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Black sesame dice

Time 1 hour
Yields Serves 5
Black sesame dice
(Los Angeles Times)
1

Stir together the black sesame seed paste and simple syrup in a small saucepan. Add about three-fourths cup water and stir to blend. The mixture should look like paint. You may need to add more or less water depending on the sesame paste used. Heat just until simmering around the edges. Stir in 1 tablespoon lemon juice.

2

Add the gelatin sheets to a large bowl of cold water and let bloom 4 minutes. Remove the gelatin from the water and squeeze out excess water. Add the gelatin to the sesame seed paste mixture and stir until the gelatin dissolves completely.

3

Pour the mixture into a lightly oiled 8-inch glass loaf dish. Chill several hours or overnight until gelatin is set.

4

To make the sesame nougatine, combine sugar and 2 tablespoons water in a small saucepan. Bring to a boil over medium heat, occasionally brushing down the sides of the pan with room temperature water. Cook until the syrup turns amber color (hard-crack stage, 300 to 310 degrees), about 9 to 12 minutes. Stir in the sesame seeds.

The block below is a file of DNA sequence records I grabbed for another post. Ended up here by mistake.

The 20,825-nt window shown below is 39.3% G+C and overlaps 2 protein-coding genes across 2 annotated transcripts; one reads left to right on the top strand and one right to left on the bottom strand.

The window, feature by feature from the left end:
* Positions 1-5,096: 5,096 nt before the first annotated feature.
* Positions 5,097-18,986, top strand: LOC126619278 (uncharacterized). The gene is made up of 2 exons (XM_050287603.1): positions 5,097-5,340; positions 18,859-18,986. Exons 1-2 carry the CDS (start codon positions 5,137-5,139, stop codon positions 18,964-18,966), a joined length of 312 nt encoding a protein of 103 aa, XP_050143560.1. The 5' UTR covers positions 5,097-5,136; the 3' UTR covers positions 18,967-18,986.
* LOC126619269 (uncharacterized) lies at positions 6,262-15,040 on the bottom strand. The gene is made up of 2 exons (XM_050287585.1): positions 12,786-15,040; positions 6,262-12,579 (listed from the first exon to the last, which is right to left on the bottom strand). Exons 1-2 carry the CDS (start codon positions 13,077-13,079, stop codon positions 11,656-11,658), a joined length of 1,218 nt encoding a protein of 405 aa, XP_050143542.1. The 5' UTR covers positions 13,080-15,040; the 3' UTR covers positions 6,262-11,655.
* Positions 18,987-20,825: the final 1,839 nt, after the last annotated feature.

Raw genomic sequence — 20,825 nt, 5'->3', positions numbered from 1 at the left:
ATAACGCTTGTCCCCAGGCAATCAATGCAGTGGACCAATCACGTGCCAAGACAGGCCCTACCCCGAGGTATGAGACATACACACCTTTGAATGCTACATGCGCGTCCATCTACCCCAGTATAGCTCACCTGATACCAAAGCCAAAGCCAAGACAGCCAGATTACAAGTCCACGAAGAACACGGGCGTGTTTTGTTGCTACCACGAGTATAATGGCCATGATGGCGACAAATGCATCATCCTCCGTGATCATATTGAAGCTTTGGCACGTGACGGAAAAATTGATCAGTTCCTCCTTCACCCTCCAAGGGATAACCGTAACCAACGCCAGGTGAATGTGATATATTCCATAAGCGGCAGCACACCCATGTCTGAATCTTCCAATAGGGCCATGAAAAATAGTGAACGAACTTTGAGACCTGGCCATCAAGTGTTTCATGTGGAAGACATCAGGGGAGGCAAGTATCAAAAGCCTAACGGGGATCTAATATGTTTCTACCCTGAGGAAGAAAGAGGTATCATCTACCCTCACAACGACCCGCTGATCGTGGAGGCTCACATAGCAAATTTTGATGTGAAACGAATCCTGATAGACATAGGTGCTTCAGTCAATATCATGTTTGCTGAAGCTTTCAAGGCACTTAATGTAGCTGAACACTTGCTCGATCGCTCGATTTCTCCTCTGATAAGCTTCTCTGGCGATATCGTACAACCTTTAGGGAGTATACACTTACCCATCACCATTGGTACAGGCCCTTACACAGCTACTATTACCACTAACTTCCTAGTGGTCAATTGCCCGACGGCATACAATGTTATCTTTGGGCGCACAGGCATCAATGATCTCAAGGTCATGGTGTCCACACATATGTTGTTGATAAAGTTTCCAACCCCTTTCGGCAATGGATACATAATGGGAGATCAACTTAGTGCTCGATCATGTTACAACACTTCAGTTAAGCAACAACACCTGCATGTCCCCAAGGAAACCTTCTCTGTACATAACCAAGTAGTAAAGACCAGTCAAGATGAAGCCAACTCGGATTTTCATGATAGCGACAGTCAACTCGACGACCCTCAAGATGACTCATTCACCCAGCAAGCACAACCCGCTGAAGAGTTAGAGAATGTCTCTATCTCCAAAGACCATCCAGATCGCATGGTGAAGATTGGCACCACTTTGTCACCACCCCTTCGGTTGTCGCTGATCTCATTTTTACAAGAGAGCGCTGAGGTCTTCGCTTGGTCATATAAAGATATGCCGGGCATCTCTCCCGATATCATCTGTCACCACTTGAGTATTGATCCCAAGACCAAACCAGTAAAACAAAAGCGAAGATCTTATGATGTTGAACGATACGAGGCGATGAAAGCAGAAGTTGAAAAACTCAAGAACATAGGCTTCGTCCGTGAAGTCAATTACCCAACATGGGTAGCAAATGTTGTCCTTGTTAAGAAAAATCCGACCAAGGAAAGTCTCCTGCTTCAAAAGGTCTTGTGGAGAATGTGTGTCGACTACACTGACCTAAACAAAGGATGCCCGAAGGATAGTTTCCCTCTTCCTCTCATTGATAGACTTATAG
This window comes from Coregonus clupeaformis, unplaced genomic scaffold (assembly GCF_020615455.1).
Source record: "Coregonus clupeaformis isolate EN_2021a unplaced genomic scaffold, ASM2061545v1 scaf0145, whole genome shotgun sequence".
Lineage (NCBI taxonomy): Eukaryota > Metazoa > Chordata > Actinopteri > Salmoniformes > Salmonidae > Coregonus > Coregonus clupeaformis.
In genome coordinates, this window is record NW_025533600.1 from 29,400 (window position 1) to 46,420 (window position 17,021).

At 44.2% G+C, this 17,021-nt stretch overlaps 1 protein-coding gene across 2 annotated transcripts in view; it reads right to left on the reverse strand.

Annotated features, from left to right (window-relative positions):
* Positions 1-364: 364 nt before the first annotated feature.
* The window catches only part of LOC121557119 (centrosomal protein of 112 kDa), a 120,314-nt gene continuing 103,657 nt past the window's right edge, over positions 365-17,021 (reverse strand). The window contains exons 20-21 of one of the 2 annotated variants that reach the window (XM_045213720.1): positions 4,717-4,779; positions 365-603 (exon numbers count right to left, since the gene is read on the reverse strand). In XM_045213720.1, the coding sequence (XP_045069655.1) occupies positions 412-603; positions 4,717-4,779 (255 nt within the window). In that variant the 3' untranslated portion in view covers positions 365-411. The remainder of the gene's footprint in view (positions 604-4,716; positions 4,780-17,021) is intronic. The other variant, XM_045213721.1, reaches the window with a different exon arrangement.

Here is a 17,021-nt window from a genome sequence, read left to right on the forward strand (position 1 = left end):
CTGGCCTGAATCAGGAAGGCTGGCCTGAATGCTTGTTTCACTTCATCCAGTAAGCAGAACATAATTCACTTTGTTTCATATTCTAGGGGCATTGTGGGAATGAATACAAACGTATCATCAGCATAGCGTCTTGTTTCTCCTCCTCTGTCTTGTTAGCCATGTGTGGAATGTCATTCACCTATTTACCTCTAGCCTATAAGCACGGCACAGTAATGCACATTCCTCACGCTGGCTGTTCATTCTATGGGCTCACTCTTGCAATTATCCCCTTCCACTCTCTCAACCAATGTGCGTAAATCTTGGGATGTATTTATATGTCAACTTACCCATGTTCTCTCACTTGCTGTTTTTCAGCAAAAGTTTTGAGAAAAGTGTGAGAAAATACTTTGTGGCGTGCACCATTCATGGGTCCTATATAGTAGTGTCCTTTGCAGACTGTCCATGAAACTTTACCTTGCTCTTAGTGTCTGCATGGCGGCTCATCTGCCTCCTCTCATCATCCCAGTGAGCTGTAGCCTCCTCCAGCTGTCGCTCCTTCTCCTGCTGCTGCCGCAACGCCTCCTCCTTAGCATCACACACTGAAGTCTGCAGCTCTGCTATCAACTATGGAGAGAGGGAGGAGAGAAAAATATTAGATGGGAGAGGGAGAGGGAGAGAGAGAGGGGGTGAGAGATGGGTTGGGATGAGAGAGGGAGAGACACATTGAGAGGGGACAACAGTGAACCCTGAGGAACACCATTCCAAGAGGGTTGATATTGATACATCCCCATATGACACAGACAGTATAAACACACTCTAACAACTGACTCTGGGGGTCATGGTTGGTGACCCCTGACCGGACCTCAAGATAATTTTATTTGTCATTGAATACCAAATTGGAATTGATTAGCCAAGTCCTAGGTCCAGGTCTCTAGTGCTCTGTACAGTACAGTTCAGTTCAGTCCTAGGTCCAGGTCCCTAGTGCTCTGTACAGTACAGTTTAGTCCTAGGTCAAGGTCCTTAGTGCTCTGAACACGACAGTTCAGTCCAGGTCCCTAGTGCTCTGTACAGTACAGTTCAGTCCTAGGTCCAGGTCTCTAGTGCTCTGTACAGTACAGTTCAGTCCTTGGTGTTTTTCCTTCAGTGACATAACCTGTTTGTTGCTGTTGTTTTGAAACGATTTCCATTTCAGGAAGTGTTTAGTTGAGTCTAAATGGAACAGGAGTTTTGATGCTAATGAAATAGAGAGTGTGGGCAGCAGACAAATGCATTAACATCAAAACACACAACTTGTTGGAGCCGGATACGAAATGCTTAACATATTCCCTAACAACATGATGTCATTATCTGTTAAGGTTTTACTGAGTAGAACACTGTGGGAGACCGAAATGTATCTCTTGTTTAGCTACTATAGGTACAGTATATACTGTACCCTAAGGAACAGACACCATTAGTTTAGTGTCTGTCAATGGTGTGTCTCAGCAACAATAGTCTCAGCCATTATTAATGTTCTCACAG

5

Pour the caramel out onto a Silpat or parchment-lined cookie sheet, spreading the caramel out to about one-eighth-inch thick. Let cool to room temperature, about 10 minutes, then crack some of the nougatine into 5 small shards for garnishing and break the rest into small pieces with a heavy glass so the candy is broken, not crushed.

6

Muddle the raspberries with 1 to 1 1/2 tablespoons lemon juice. Add 1 tablespoon of water or more to give them a saucy consistency.

7

To serve, loosen the edges of the gelatin with a spatula. Invert it onto a flat tray and turn the top side up. Trim about a quarter-inch around the edges so all sides are square. Cut into 1-inch cubes (use a knife sprayed with cooking spray for easier cutting). Arrange 5 cubes on a plate. Garnish with a shard of nougatine and sprinkle broken nougatine and a drizzle of muddled raspberries.

From Josh DeChellis, chef at Sumile and Jovia in New York. Black sesame seeds and black sesame seed paste are available at Asian markets. Make a simple syrup by heating one-third cup sugar in one-third cup water until it dissolves.

Betty Hallock was the deputy Food editor, covering all things food and drink for the Saturday section and Daily Dish blog. She started at The Times in 2001 in the Business section and previously worked on the National desk at the Wall Street Journal in New York. She’s a graduate of UCLA and New York University.
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